The First World Cup and An Invented Tradition of Home Advantage
The first FIFA World Cup was hosted and won by Uruguay in 1930. This invented a tradition whereby home advantage seemed to be conferred upon the hosts but this was by no means a guarantee. Uruguay’s victory coincided with centenary celebrations of the first Uruguayan constitution, and ten matches showcased the Estadio Centenario in Montevideo, built specially for the tournament. There were seven South American and two North American squads, and only four of the thirteen teams were European (Belgium, France, Romania and Yugoslavia).
Local artist Guillermo Laborde designed an oil painting of a goalkeeper rising to tip the ball over the crossbar and, in so doing, set a tradition of winning a public competition to have his design reproduced as a World Cup poster. The original painting became a national treasure and an original in the Uruguay Museo Nacional de Artes Visuales (national art museum) has been restored and conserved recently.
Images courtesy of the National Football Museum
The Loneliness of the Goalkeeper
The Guillermo Laborde curvilinear design for the first World Cup poster in 1930 resonates with contemporary graphic and industrial trends. With a population around 2 million people in 1930, the Uruguayan economy had begun increasingly to industrialise. President José Batlle y Ordóñez had a major influence in the establishment of a circle of fine art, and business interests known as the Circulo de Bellas Artes in Montevideo in 1905. Studios were established for the graphic and decorative arts, architecture and construction and Circulo teachers included Laborde (1886-1940) who had already exhibited his work publicly.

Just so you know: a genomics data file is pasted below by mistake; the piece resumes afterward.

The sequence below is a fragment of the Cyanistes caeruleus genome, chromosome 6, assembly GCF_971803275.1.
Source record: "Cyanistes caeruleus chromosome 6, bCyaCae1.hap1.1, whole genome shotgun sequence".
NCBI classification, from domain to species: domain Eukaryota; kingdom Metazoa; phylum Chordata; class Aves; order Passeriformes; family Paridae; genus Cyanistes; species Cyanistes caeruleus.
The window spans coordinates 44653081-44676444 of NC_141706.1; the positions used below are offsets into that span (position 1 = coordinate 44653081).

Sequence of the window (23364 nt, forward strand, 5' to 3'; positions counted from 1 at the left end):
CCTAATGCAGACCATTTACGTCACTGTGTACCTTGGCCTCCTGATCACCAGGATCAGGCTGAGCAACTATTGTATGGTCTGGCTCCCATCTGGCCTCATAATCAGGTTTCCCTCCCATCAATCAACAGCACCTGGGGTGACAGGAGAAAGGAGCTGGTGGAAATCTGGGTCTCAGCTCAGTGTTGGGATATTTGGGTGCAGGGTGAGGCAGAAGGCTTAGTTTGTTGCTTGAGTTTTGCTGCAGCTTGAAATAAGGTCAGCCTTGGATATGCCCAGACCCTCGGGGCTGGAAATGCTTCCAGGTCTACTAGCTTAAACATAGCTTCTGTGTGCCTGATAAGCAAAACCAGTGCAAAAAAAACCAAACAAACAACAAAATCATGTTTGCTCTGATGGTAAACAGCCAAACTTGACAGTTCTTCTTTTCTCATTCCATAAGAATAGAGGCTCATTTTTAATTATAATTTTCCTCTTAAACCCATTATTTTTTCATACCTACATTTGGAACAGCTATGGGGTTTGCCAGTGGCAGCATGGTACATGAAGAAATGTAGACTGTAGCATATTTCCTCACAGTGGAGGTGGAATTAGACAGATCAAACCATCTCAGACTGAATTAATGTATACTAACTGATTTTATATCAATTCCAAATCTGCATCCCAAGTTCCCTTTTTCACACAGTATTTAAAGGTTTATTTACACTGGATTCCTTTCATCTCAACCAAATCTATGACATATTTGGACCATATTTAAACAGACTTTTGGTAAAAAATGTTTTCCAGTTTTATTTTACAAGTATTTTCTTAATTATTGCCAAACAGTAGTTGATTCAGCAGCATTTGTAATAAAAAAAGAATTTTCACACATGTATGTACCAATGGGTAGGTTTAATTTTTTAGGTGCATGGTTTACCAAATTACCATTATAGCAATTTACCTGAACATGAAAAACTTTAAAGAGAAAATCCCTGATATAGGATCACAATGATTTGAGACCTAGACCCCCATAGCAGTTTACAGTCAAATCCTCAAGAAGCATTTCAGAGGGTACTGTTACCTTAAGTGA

Circulo graduates formed the core of Uruguay’s planismo movement, so-called because it derived from Cézannes techniques of building up an image with levels of opposing planes. However, natural forms including animals and plants were strong influences in Uruguyan art deco, which influenced the buildings of Montevideo in the 1920s and 1930s and design of the World Cup poster. As well as the construction of Estadio Centenario in just nine months, the iconic Palacio Salvo had been finished in 1929, and was, at that time, South America's tallest building.
The 1930 Laborde World Cup poster incorporated planismo elements, with layered contrasts of typography and the crossbar. Meanwhile, the sinuous goalkeeper provides a strong human diagonal element. We see his loneliness and isolation. The design translated to other artifacts like enameled pins and posters were reproduced in both colour and monochrome for matches. All of these items are now highly sought after collectibles. There were many stamps, programmes, ticket stubs, medals, pins, cards and other memorabilia from the first World Cup, many of which can be seen on display at the National Football Museum in Manchester. This remained a trend throughout the following tournaments with some very practical artefacts and others more decoratively embellished.
Why a Poster?
Firstly, the process of hosting a World Cup was partly reflected in the design of the poster, and social, economic and political concerns often influenced both the style and topical motifs used by the artist. Secondly, the idea of a football world championship fed into larger debates about a particular nation’s place in the global economic, political and social order. So, the posters reflected the hosts self-image, to both domestic and international audiences. World Cup posters, like Olympic artworks, and their antecedents (including cheap paper bills circulated by hand), acted as both public service announcements and metaphors for spectacle.